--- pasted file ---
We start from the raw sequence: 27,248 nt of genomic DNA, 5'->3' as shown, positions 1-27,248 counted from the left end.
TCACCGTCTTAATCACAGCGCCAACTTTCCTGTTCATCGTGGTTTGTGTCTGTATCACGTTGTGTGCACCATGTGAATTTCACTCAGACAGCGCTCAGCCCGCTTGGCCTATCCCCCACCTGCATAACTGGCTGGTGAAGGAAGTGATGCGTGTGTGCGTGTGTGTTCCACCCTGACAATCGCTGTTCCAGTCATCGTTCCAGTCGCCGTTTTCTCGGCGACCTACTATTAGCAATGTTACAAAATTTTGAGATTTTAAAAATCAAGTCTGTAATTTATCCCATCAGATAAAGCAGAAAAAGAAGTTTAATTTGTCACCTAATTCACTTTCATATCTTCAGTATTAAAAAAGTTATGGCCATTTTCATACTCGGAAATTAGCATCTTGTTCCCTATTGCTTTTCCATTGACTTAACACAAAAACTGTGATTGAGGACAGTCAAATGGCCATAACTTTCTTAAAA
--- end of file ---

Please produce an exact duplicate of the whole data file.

We start from the raw sequence: 27,248 nt of genomic DNA, 5'->3' as shown, positions 1-27,248 counted from the left end.
TCACCGTCTTAATCACAGCGCCAACTTTCCTGTTCATCGTGGTTTGTGTCTGTATCACGTTGTGTGCACCATGTGAATTTCACTCAGACAGCGCTCAGCCCGCTTGGCCTATCCCCCACCTGCATAACTGGCTGGTGAAGGAAGTGATGCGTGTGTGCGTGTGTGTTCCACCCTGACAATCGCTGTTCCAGTCATCGTTCCAGTCGCCGTTTTCTCGGCGACCTACTATTAGCAATGTTACAAAATTTTGAGATTTTAAAAATCAAGTCTGTAATTTATCCCATCAGATAAAGCAGAAAAAGAAGTTTAATTTGTCACCTAATTCACTTTCATATCTTCAGTATTAAAAAAGTTATGGCCATTTTCATACTCGGAAATTAGCATCTTGTTCCCTATTGCTTTTCCATTGACTTAACACAAAAACTGTGATTGAGGACAGTCAAATGGCCATAACTTTCTTAAAA